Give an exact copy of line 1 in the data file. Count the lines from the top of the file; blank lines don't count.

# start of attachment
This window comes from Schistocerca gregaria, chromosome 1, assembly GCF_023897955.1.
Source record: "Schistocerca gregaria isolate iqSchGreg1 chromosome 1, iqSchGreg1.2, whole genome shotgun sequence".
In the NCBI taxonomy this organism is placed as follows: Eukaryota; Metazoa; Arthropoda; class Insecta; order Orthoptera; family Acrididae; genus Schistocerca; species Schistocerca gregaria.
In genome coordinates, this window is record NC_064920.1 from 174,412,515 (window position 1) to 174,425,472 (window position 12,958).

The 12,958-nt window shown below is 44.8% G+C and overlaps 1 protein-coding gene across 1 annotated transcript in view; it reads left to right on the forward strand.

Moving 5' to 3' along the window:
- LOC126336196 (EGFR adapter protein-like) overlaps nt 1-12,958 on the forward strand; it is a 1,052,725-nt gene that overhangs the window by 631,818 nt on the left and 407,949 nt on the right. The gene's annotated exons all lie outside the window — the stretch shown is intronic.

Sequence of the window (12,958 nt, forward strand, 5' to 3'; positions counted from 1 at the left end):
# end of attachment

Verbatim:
This window comes from Schistocerca gregaria, chromosome 1, assembly GCF_023897955.1.